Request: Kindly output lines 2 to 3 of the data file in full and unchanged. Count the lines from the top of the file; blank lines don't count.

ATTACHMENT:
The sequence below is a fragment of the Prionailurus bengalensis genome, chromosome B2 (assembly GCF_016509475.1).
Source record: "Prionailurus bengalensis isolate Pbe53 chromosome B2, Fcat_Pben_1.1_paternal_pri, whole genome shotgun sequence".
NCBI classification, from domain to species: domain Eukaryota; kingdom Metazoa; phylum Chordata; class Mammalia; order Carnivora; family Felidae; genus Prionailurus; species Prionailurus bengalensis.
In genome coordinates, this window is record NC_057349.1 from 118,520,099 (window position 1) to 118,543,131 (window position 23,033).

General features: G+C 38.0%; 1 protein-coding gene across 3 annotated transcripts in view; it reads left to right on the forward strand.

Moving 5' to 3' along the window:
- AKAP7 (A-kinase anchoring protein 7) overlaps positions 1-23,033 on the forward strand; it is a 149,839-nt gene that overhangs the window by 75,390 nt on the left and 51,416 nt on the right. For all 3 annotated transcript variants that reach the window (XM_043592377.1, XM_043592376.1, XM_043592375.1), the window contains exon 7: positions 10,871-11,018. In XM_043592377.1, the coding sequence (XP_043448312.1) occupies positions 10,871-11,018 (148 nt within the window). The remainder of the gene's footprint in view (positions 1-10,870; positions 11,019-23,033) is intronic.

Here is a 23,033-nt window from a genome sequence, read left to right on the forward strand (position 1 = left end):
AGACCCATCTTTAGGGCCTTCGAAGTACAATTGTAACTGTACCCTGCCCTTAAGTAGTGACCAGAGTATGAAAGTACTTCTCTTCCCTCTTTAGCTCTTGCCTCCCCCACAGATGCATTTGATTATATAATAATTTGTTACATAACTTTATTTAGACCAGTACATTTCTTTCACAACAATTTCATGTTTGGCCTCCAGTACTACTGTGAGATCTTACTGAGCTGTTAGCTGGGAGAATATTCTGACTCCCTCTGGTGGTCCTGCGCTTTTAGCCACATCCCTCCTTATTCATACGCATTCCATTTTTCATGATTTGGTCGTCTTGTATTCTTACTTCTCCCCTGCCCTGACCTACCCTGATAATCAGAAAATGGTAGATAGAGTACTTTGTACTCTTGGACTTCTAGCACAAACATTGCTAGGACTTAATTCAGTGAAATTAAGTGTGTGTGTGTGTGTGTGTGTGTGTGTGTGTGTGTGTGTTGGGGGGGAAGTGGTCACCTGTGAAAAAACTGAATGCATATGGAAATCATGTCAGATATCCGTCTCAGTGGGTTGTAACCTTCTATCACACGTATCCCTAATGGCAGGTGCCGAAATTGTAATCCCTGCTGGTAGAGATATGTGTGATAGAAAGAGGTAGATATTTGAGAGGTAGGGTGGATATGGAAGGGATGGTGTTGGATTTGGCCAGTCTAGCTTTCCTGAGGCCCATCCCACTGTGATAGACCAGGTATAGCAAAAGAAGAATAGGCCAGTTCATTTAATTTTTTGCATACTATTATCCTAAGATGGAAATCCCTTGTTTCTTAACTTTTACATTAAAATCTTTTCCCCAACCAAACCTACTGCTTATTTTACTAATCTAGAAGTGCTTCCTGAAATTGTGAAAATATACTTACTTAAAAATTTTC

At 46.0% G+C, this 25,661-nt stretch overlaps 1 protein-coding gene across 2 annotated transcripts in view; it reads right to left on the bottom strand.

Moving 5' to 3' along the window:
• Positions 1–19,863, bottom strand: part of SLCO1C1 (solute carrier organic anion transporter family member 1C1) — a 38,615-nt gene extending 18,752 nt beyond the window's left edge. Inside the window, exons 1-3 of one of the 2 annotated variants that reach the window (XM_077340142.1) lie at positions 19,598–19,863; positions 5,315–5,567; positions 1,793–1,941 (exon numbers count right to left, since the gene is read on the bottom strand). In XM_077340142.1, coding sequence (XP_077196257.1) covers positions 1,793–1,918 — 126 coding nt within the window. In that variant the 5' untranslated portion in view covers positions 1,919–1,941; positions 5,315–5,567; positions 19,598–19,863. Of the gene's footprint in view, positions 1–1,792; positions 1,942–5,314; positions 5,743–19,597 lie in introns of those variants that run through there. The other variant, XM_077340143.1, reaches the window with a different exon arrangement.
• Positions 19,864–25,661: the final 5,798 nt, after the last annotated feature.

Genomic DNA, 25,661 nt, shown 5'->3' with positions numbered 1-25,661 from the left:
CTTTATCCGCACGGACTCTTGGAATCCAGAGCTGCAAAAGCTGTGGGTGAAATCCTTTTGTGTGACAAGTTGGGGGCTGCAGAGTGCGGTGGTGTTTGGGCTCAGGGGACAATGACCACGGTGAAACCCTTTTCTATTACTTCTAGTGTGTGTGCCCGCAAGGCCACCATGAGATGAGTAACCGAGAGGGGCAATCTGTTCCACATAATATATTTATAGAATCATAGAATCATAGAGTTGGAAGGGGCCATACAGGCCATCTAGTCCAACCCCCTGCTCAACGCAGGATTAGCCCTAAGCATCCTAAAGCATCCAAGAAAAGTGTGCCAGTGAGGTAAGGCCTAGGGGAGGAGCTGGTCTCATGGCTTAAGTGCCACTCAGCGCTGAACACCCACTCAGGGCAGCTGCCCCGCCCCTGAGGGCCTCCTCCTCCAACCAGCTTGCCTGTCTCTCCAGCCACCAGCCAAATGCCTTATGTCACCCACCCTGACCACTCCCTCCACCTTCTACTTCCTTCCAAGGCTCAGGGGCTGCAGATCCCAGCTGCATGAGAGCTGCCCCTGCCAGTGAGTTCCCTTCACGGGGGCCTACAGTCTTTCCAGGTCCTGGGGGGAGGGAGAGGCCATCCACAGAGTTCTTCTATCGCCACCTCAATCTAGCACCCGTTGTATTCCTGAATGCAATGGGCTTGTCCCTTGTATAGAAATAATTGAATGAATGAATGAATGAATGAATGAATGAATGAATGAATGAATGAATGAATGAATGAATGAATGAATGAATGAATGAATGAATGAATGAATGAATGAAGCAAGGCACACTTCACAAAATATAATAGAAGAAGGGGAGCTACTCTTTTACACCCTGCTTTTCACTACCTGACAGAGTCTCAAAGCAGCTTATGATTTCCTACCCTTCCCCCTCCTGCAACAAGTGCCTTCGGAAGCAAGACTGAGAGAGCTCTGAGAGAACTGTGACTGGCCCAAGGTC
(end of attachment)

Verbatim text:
Source record: "Prionailurus bengalensis isolate Pbe53 chromosome B2, Fcat_Pben_1.1_paternal_pri, whole genome shotgun sequence".
NCBI classification, from domain to species: domain Eukaryota; kingdom Metazoa; phylum Chordata; class Mammalia; order Carnivora; family Felidae; genus Prionailurus; species Prionailurus bengalensis.